Life Science Curriculum 8-12
Submitted by: Janneal Lopez
Institution: Azusa Pacific University
Title of Experiment: Acid-Base Indicators
2 cups of red cabbage, a blender or food processor, a sieve, white vinegar
½ cup of laundry ammonia, 2 cups of water, 1 teaspoon of baking soda
lemon juice, sugar, table salt , shampoo , hair rinse, milk of magnesia
antacid tablets, milk, aspirin
Scientific Background of Experiment:
Aids are materials that have certain properties in common. Bases are other substances with a different set of properties. In these experiments, you will examine some of these properties with materials that are found around your house. In addition, you will learn how to use the pH scale to describe acids and bases.
The most amazing property of both acids and bases is their ability to change the color of certain vegetable materials. A common vegetable whose color responds to acids and bases is red cabbage. The first step in this experiment is to prepare an extract of red cabbage, so you can investigate its color changes. Place about 2 cups of red cabbage cut into 1-inch cubes into a blender or food processor. Add about 1 cup of water and blend the mixture until the cabbage has been chopped into uniformly tiny pieces. Strain the mixture by pouring it through a sieve. This strained liquid, the red-cabbage extract, will be used for exploring acids and bases.
Examine the label of a bottle of white vinegar. The label probably says that it contains acetic acid. This indicates that vinegar is an acid and has properties of an acid. Let's see what effect an acid has on the color of the red cabbage extract. Pour cup of vinegar into a colorless drinking glass. Add 1 teaspoon of red cabbage extract, stir the mixture, and record its color. What is the color of the mixture?
The color of the cabbage extract with vinegar is the color the extract has when it is mixed with an acid. Save the mixture in this glass to use as a guide in the rest of the experiment.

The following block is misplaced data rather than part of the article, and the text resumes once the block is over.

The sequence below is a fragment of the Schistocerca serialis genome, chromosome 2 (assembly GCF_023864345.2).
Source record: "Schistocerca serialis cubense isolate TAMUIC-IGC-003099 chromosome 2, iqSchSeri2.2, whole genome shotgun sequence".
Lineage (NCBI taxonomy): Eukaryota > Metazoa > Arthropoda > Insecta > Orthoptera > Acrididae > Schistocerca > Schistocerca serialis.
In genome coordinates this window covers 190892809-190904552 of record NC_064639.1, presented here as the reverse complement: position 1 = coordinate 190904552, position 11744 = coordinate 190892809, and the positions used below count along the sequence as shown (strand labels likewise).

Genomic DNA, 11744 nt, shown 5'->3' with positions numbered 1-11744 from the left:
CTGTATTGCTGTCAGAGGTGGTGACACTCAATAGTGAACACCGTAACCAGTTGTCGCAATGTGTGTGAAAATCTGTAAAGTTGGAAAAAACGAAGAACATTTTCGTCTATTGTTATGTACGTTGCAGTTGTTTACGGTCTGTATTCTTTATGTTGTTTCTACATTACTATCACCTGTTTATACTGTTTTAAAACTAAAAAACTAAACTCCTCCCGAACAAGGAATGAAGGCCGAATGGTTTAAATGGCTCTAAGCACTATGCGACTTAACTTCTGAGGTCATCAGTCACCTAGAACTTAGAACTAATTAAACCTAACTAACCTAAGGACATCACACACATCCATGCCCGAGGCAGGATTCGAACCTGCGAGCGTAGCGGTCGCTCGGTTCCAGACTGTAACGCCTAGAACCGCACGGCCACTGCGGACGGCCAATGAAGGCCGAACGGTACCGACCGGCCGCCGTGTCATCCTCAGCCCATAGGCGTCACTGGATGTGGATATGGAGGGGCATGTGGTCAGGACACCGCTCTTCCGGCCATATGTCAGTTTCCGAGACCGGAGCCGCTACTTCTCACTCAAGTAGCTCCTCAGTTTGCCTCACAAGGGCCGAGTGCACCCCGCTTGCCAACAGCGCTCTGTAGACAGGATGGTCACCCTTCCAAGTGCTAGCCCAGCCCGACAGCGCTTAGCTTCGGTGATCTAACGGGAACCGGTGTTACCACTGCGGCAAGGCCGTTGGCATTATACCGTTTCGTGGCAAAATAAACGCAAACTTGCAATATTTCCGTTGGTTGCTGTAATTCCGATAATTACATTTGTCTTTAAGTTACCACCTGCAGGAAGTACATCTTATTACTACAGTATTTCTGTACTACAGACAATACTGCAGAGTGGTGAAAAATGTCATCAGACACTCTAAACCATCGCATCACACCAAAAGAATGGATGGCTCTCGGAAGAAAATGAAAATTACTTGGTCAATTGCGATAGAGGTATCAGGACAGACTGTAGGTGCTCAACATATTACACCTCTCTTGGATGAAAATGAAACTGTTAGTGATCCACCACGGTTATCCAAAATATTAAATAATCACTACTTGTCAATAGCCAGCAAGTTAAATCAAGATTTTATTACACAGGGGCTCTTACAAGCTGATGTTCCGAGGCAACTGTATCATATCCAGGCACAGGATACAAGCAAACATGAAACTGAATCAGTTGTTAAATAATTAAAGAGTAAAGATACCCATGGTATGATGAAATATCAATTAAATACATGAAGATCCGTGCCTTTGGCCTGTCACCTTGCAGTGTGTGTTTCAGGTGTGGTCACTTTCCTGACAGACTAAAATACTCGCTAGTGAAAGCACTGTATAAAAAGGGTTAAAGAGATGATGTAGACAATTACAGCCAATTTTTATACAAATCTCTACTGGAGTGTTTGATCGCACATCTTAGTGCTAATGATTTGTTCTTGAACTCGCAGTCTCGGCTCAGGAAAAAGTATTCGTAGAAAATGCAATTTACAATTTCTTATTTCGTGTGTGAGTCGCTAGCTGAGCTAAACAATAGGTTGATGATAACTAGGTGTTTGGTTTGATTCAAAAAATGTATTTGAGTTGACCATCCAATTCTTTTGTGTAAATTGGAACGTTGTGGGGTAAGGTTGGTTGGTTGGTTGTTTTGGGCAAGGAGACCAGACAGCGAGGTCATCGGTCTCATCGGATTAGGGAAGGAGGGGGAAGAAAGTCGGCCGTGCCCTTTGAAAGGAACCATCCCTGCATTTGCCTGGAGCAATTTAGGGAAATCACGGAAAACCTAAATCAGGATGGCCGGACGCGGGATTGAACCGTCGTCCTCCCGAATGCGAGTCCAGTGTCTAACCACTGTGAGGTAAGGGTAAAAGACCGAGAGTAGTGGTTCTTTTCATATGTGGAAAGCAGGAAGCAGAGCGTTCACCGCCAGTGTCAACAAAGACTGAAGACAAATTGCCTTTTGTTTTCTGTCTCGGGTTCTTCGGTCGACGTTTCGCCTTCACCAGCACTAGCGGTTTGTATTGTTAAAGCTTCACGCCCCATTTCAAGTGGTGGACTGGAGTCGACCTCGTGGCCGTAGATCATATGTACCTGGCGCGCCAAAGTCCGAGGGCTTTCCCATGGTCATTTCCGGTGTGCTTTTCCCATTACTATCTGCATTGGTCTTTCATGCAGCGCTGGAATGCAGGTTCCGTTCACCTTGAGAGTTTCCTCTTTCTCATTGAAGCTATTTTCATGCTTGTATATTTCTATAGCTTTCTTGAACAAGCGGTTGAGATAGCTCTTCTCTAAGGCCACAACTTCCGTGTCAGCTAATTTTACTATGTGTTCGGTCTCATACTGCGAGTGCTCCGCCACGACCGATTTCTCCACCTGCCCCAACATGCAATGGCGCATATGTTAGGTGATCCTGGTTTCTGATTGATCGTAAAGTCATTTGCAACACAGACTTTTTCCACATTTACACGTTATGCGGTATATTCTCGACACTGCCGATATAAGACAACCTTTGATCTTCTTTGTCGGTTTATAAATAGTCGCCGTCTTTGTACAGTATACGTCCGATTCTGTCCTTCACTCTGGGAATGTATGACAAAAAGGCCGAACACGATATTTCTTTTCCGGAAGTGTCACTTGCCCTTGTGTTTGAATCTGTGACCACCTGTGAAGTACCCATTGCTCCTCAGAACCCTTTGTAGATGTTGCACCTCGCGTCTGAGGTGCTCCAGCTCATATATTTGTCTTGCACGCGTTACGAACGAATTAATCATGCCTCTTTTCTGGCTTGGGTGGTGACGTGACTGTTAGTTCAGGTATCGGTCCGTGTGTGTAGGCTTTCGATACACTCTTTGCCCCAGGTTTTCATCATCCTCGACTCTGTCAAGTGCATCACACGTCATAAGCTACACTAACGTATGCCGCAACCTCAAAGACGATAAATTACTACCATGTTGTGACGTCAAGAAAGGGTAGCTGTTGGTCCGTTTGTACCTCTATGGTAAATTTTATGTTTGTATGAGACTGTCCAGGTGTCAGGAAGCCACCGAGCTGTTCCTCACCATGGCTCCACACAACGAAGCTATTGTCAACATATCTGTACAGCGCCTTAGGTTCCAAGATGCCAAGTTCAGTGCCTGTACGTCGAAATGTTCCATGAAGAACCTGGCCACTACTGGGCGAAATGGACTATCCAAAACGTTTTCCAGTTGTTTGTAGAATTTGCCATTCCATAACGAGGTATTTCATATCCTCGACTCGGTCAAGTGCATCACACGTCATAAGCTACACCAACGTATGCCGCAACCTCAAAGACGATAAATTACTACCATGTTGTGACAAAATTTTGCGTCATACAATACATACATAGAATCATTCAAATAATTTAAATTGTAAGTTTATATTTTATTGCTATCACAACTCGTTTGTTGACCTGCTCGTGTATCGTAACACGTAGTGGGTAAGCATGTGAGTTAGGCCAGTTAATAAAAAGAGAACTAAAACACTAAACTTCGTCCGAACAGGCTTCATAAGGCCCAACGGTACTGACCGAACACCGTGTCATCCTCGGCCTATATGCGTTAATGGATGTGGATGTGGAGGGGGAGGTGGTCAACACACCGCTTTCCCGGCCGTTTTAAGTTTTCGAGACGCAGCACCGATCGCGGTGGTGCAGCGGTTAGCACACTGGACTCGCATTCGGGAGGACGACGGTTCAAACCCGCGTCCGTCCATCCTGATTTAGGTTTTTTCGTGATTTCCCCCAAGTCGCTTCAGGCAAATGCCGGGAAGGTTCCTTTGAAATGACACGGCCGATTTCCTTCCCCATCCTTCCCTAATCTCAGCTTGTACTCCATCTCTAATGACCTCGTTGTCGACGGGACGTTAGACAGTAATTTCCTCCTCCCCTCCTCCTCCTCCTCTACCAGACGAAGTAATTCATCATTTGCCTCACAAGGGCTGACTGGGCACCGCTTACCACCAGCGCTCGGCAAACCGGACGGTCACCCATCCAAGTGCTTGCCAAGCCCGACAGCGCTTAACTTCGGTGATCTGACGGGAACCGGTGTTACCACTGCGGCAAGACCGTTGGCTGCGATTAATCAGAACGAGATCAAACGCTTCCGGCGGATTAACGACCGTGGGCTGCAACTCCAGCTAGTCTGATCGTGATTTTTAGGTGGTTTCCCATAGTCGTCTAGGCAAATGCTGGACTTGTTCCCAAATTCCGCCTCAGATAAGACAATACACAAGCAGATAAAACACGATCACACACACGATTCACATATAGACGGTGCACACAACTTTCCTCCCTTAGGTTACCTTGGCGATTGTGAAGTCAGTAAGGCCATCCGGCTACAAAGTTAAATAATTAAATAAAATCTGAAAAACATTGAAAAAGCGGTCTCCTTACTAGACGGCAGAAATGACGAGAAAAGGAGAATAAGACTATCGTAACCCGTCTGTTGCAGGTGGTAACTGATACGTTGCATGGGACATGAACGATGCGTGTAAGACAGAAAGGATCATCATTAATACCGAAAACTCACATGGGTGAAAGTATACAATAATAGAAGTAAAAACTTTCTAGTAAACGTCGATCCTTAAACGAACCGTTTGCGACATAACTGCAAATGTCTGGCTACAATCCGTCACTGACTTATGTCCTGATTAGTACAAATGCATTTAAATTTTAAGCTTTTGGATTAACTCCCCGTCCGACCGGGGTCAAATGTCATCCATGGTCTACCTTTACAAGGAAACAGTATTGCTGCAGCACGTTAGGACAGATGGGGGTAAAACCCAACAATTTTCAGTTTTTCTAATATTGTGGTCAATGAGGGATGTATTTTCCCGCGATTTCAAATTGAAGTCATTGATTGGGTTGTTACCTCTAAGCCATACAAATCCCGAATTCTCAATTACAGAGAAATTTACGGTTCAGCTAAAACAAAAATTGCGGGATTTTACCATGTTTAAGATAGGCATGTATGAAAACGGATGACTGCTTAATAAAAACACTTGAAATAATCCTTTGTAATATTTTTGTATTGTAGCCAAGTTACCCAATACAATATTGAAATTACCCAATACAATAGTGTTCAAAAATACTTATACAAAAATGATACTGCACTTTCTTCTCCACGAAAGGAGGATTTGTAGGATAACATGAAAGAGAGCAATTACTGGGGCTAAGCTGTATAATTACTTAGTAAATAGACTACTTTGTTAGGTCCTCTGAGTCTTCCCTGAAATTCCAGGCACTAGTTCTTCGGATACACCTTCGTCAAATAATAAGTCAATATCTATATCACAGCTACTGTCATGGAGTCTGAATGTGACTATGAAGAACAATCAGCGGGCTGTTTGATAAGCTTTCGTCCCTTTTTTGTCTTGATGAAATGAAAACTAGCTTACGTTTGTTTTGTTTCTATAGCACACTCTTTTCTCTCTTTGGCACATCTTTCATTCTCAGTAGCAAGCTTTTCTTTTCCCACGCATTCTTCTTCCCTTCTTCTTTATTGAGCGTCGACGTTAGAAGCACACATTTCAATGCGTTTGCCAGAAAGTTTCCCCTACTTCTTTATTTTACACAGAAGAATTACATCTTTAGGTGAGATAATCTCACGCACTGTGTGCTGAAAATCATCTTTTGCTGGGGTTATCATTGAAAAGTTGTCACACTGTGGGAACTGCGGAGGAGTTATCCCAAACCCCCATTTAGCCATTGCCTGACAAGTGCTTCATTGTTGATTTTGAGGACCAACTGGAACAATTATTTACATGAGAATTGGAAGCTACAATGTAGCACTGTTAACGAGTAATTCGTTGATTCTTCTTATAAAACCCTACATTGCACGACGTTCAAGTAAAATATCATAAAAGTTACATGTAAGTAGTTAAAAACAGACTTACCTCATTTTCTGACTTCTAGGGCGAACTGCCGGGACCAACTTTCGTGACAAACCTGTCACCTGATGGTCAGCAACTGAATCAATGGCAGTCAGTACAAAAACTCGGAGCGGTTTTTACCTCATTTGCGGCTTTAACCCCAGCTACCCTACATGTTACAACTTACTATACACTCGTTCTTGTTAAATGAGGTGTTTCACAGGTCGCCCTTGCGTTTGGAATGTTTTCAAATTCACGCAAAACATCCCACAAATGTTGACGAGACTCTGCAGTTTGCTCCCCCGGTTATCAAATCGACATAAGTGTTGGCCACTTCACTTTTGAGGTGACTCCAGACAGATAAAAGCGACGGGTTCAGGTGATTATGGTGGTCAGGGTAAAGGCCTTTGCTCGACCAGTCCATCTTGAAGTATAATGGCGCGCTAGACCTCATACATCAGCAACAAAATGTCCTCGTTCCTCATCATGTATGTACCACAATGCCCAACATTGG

Now examine the effect of laundry ammonia on the color of red cabbage. Pour ½ cup of laundry ammonia into another colorless drinking glass. Add 1 teaspoon of red cabbage extract and stir the mixture. Record the color of the mixture.
Laundry ammonia is a base. The color of this mixture is the color of cabbage extract when it is mixed with a base. The color of cabbage extract indicates whether something mixed with it is an acid or a base. Cabbage extract can be called an acid-base indicator. Save the mixture in this second glass to use as a guide.
Now test the properties of baking soda. Place 1 teaspoon of baking soda in a glass and add ½ cup of water. Stir the mixture until the baking soda has dissolved. Then, add 1 teaspoon of red cabbage extract to the solution. Record the color of this mixture.The colors obtain from the vinegar ammonia and baking soda should all be different.
Red cabbage extract can indicate whether a substance is an acid (like vinegar) or a base (like ammonia). It can also show how strong an acid or a base a substance is. Chemists use the pH scale to express how acidic or basic a substance is. A pH value below 7 means that a substance is acidic, and the smaller the number, the more acidic it is. A pH value above 7 means that a substance is basic, and the larger the number, the more basic it is. Red cabbage extract has different colors at different pH values.
Based on this information, what is the approximate pH of vinegar, baking soda and ammonia? Use the instructions for testing vinegar and ammonia to test the pH of several other household substances such as lemon juice, sugar, table salt, shampoo, hair rinse, milk of magnesia, antacid tablets, milk and aspirin, and then record your observation.
Information adopted from the World Wide Web
Misc. Helpful Information/ Hints/ Suggestions: